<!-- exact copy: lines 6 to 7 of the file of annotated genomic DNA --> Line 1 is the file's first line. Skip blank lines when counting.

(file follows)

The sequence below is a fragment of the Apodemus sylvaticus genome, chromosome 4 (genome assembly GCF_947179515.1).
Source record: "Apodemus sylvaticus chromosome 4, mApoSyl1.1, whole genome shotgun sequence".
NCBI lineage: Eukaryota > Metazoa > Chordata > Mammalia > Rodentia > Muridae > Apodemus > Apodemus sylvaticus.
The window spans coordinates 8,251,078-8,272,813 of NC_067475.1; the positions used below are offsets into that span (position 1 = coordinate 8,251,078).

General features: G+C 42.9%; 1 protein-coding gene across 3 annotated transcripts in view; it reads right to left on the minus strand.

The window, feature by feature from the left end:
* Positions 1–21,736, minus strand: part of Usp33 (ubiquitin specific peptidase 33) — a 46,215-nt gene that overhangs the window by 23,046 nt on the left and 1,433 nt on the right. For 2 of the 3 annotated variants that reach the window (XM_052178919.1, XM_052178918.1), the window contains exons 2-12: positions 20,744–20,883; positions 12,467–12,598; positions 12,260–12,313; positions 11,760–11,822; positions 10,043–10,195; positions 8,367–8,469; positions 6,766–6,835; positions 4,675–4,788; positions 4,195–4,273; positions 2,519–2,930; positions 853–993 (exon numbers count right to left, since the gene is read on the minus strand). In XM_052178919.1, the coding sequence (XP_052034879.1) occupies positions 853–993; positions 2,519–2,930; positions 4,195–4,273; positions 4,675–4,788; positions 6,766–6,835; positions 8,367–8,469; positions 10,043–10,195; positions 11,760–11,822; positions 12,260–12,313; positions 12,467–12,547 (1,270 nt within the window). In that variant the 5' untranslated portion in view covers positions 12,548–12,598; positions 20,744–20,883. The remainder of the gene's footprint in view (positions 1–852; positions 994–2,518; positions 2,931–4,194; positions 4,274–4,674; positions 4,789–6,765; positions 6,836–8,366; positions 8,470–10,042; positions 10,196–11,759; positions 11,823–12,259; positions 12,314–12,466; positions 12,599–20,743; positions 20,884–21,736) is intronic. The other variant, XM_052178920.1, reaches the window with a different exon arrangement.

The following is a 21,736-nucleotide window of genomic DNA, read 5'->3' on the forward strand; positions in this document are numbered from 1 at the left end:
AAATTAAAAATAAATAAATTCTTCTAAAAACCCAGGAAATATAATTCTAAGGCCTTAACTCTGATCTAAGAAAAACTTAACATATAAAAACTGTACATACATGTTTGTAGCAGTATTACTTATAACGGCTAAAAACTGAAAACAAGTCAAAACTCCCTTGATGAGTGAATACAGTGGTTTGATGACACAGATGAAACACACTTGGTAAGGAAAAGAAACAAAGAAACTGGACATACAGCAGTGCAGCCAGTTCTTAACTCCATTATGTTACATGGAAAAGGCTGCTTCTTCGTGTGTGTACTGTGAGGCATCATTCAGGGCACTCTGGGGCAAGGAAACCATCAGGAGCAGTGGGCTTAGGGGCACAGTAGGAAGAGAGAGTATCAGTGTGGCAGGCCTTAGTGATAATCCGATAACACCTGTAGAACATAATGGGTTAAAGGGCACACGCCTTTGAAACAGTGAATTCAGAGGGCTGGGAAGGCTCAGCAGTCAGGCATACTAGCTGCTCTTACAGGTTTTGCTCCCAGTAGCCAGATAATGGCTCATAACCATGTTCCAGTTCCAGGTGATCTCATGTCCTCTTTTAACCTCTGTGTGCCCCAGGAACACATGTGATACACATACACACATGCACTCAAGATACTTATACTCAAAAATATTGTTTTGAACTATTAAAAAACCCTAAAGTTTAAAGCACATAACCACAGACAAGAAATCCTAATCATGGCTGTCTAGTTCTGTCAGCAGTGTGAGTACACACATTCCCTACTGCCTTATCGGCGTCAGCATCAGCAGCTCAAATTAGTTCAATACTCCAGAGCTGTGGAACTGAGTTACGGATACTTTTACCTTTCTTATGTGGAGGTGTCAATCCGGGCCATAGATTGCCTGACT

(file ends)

The window, feature by feature from the left end:
* Positions 1–21,736, minus strand: part of Usp33 (ubiquitin specific peptidase 33) — a 46,215-nt gene that overhangs the window by 23,046 nt on the left and 1,433 nt on the right. For 2 of the 3 annotated variants that reach the window (XM_052178919.1, XM_052178918.1), the window contains exons 2-12: positions 20,744–20,883; positions 12,467–12,598; positions 12,260–12,313; positions 11,760–11,822; positions 10,043–10,195; positions 8,367–8,469; positions 6,766–6,835; positions 4,675–4,788; positions 4,195–4,273; positions 2,519–2,930; positions 853–993 (exon numbers count right to left, since the gene is read on the minus strand). In XM_052178919.1, the coding sequence (XP_052034879.1) occupies positions 853–993; positions 2,519–2,930; positions 4,195–4,273; positions 4,675–4,788; positions 6,766–6,835; positions 8,367–8,469; positions 10,043–10,195; positions 11,760–11,822; positions 12,260–12,313; positions 12,467–12,547 (1,270 nt within the window). In that variant the 5' untranslated portion in view covers positions 12,548–12,598; positions 20,744–20,883. The remainder of the gene's footprint in view (positions 1–852; positions 994–2,518; positions 2,931–4,194; positions 4,274–4,674; positions 4,789–6,765; positions 6,836–8,366; positions 8,470–10,042; positions 10,196–11,759; positions 11,823–12,259; positions 12,314–12,466; positions 12,599–20,743; positions 20,884–21,736) is intronic. The other variant, XM_052178920.1, reaches the window with a different exon arrangement.